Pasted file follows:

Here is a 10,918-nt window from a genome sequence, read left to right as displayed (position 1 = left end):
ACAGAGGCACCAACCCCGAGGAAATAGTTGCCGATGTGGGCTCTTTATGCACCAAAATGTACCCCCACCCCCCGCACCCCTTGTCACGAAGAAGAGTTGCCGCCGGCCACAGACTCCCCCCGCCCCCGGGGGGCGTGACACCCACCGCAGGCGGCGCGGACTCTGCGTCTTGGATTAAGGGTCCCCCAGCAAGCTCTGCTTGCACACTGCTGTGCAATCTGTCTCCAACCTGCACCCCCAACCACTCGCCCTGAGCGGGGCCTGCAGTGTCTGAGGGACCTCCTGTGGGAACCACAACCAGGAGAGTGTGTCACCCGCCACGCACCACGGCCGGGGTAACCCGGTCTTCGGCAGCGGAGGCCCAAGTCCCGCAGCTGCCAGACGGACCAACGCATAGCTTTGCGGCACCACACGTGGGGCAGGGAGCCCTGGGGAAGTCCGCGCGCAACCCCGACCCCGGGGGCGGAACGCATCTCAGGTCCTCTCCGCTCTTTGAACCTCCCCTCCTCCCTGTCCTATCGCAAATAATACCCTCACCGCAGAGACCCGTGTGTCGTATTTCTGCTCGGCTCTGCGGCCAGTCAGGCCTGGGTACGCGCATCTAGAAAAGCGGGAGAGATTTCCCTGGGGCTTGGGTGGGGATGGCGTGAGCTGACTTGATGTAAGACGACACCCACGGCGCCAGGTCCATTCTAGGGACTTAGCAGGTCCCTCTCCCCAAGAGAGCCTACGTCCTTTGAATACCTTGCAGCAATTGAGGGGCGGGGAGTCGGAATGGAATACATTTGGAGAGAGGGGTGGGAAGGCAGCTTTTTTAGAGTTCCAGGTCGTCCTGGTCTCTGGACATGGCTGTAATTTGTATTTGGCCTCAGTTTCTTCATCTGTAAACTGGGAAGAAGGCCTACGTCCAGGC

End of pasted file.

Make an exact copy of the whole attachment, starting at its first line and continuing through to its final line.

Here is a 10,918-nt window from a genome sequence, read left to right as displayed (position 1 = left end):
ACAGAGGCACCAACCCCGAGGAAATAGTTGCCGATGTGGGCTCTTTATGCACCAAAATGTACCCCCACCCCCCGCACCCCTTGTCACGAAGAAGAGTTGCCGCCGGCCACAGACTCCCCCCGCCCCCGGGGGGCGTGACACCCACCGCAGGCGGCGCGGACTCTGCGTCTTGGATTAAGGGTCCCCCAGCAAGCTCTGCTTGCACACTGCTGTGCAATCTGTCTCCAACCTGCACCCCCAACCACTCGCCCTGAGCGGGGCCTGCAGTGTCTGAGGGACCTCCTGTGGGAACCACAACCAGGAGAGTGTGTCACCCGCCACGCACCACGGCCGGGGTAACCCGGTCTTCGGCAGCGGAGGCCCAAGTCCCGCAGCTGCCAGACGGACCAACGCATAGCTTTGCGGCACCACACGTGGGGCAGGGAGCCCTGGGGAAGTCCGCGCGCAACCCCGACCCCGGGGGCGGAACGCATCTCAGGTCCTCTCCGCTCTTTGAACCTCCCCTCCTCCCTGTCCTATCGCAAATAATACCCTCACCGCAGAGACCCGTGTGTCGTATTTCTGCTCGGCTCTGCGGCCAGTCAGGCCTGGGTACGCGCATCTAGAAAAGCGGGAGAGATTTCCCTGGGGCTTGGGTGGGGATGGCGTGAGCTGACTTGATGTAAGACGACACCCACGGCGCCAGGTCCATTCTAGGGACTTAGCAGGTCCCTCTCCCCAAGAGAGCCTACGTCCTTTGAATACCTTGCAGCAATTGAGGGGCGGGGAGTCGGAATGGAATACATTTGGAGAGAGGGGTGGGAAGGCAGCTTTTTTAGAGTTCCAGGTCGTCCTGGTCTCTGGACATGGCTGTAATTTGTATTTGGCCTCAGTTTCTTCATCTGTAAACTGGGAAGAAGGCCTACGTCCAGGC